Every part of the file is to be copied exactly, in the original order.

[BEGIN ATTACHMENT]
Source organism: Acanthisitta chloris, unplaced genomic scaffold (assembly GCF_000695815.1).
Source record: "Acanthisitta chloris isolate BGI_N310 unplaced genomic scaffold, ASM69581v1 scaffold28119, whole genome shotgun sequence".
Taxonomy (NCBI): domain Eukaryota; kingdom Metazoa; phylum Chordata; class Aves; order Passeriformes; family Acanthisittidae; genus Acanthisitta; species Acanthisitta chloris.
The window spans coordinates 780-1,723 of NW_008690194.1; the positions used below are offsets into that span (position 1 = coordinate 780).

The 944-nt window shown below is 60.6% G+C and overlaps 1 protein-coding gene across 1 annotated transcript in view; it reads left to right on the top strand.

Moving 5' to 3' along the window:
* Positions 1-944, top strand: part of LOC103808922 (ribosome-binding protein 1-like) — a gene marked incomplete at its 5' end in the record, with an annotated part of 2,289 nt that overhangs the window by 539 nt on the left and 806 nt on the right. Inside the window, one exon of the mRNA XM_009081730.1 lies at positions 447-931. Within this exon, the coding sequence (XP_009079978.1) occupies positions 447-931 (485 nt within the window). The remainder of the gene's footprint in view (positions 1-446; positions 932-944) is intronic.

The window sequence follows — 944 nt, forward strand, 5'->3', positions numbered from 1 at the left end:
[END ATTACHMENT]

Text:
Source organism: Acanthisitta chloris, unplaced genomic scaffold (assembly GCF_000695815.1).
Source record: "Acanthisitta chloris isolate BGI_N310 unplaced genomic scaffold, ASM69581v1 scaffold28119, whole genome shotgun sequence".
Taxonomy (NCBI): domain Eukaryota; kingdom Metazoa; phylum Chordata; class Aves; order Passeriformes; family Acanthisittidae; genus Acanthisitta; species Acanthisitta chloris.
The window spans coordinates 780-1,723 of NW_008690194.1; the positions used below are offsets into that span (position 1 = coordinate 780).

The 944-nt window shown below is 60.6% G+C and overlaps 1 protein-coding gene across 1 annotated transcript in view; it reads left to right on the top strand.

Moving 5' to 3' along the window:
* Positions 1-944, top strand: part of LOC103808922 (ribosome-binding protein 1-like) — a gene marked incomplete at its 5' end in the record, with an annotated part of 2,289 nt that overhangs the window by 539 nt on the left and 806 nt on the right. Inside the window, one exon of the mRNA XM_009081730.1 lies at positions 447-931. Within this exon, the coding sequence (XP_009079978.1) occupies positions 447-931 (485 nt within the window). The remainder of the gene's footprint in view (positions 1-446; positions 932-944) is intronic.

The window sequence follows — 944 nt, forward strand, 5'->3', positions numbered from 1 at the left end: